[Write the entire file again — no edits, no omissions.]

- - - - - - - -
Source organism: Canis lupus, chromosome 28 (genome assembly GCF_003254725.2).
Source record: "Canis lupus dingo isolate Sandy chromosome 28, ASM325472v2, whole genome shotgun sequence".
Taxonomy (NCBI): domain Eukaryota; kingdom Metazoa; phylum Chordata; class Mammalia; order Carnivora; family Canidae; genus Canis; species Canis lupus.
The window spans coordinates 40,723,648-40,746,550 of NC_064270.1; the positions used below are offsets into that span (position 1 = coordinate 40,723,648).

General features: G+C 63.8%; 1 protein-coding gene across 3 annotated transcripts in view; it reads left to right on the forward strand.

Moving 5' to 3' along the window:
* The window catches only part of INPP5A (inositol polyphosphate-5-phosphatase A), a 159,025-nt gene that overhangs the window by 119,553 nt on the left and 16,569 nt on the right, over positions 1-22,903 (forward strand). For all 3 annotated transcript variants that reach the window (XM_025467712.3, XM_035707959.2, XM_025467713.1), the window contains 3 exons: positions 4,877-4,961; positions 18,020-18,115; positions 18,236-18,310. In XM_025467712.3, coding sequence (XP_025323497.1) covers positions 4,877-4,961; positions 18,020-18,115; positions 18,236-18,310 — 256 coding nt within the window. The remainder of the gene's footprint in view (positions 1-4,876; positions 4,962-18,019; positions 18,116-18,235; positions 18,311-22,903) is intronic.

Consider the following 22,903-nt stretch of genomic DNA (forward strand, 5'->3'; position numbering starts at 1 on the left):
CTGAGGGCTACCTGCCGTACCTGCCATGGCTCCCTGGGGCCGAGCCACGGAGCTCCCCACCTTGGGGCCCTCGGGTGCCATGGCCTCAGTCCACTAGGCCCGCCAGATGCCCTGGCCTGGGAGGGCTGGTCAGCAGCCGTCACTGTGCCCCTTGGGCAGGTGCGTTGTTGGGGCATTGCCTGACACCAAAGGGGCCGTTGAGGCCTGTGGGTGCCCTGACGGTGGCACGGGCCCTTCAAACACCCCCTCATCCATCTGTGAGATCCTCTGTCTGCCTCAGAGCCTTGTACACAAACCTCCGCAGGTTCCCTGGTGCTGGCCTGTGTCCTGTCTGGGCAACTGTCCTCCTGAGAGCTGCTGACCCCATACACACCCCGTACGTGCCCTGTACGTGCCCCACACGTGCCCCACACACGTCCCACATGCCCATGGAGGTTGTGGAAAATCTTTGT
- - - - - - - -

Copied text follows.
Source organism: Canis lupus, chromosome 28 (genome assembly GCF_003254725.2).
Source record: "Canis lupus dingo isolate Sandy chromosome 28, ASM325472v2, whole genome shotgun sequence".
Taxonomy (NCBI): domain Eukaryota; kingdom Metazoa; phylum Chordata; class Mammalia; order Carnivora; family Canidae; genus Canis; species Canis lupus.
The window spans coordinates 40,723,648-40,746,550 of NC_064270.1; the positions used below are offsets into that span (position 1 = coordinate 40,723,648).

General features: G+C 63.8%; 1 protein-coding gene across 3 annotated transcripts in view; it reads left to right on the forward strand.

Moving 5' to 3' along the window:
* The window catches only part of INPP5A (inositol polyphosphate-5-phosphatase A), a 159,025-nt gene that overhangs the window by 119,553 nt on the left and 16,569 nt on the right, over positions 1-22,903 (forward strand). For all 3 annotated transcript variants that reach the window (XM_025467712.3, XM_035707959.2, XM_025467713.1), the window contains 3 exons: positions 4,877-4,961; positions 18,020-18,115; positions 18,236-18,310. In XM_025467712.3, coding sequence (XP_025323497.1) covers positions 4,877-4,961; positions 18,020-18,115; positions 18,236-18,310 — 256 coding nt within the window. The remainder of the gene's footprint in view (positions 1-4,876; positions 4,962-18,019; positions 18,116-18,235; positions 18,311-22,903) is intronic.

Consider the following 22,903-nt stretch of genomic DNA (forward strand, 5'->3'; position numbering starts at 1 on the left):
CTGAGGGCTACCTGCCGTACCTGCCATGGCTCCCTGGGGCCGAGCCACGGAGCTCCCCACCTTGGGGCCCTCGGGTGCCATGGCCTCAGTCCACTAGGCCCGCCAGATGCCCTGGCCTGGGAGGGCTGGTCAGCAGCCGTCACTGTGCCCCTTGGGCAGGTGCGTTGTTGGGGCATTGCCTGACACCAAAGGGGCCGTTGAGGCCTGTGGGTGCCCTGACGGTGGCACGGGCCCTTCAAACACCCCCTCATCCATCTGTGAGATCCTCTGTCTGCCTCAGAGCCTTGTACACAAACCTCCGCAGGTTCCCTGGTGCTGGCCTGTGTCCTGTCTGGGCAACTGTCCTCCTGAGAGCTGCTGACCCCATACACACCCCGTACGTGCCCTGTACGTGCCCCACACGTGCCCCACACACGTCCCACATGCCCATGGAGGTTGTGGAAAATCTTTGT